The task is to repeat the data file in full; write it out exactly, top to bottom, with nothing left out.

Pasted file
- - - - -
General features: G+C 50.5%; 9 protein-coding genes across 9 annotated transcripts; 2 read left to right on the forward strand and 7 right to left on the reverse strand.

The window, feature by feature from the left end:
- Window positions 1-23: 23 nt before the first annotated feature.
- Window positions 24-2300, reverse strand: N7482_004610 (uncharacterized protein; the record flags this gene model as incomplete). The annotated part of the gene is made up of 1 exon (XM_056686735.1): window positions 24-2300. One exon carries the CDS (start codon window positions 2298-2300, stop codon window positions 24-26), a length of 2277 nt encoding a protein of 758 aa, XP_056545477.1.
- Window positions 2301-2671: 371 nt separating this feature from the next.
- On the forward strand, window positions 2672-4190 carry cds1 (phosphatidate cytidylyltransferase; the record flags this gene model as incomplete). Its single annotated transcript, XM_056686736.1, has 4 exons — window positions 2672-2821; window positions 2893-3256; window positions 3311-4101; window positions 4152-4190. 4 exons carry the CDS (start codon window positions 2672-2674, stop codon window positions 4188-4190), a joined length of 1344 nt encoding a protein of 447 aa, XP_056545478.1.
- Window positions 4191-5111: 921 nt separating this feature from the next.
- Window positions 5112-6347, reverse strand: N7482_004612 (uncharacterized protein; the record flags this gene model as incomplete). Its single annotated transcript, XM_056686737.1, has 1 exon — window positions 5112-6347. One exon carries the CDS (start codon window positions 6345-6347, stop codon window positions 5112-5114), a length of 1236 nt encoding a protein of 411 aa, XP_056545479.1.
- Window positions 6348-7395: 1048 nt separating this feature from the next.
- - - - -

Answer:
General features: G+C 50.5%; 9 protein-coding genes across 9 annotated transcripts; 2 read left to right on the forward strand and 7 right to left on the reverse strand.

The window, feature by feature from the left end:
- Window positions 1-23: 23 nt before the first annotated feature.
- Window positions 24-2300, reverse strand: N7482_004610 (uncharacterized protein; the record flags this gene model as incomplete). The annotated part of the gene is made up of 1 exon (XM_056686735.1): window positions 24-2300. One exon carries the CDS (start codon window positions 2298-2300, stop codon window positions 24-26), a length of 2277 nt encoding a protein of 758 aa, XP_056545477.1.
- Window positions 2301-2671: 371 nt separating this feature from the next.
- On the forward strand, window positions 2672-4190 carry cds1 (phosphatidate cytidylyltransferase; the record flags this gene model as incomplete). Its single annotated transcript, XM_056686736.1, has 4 exons — window positions 2672-2821; window positions 2893-3256; window positions 3311-4101; window positions 4152-4190. 4 exons carry the CDS (start codon window positions 2672-2674, stop codon window positions 4188-4190), a joined length of 1344 nt encoding a protein of 447 aa, XP_056545478.1.
- Window positions 4191-5111: 921 nt separating this feature from the next.
- Window positions 5112-6347, reverse strand: N7482_004612 (uncharacterized protein; the record flags this gene model as incomplete). Its single annotated transcript, XM_056686737.1, has 1 exon — window positions 5112-6347. One exon carries the CDS (start codon window positions 6345-6347, stop codon window positions 5112-5114), a length of 1236 nt encoding a protein of 411 aa, XP_056545479.1.
- Window positions 6348-7395: 1048 nt separating this feature from the next.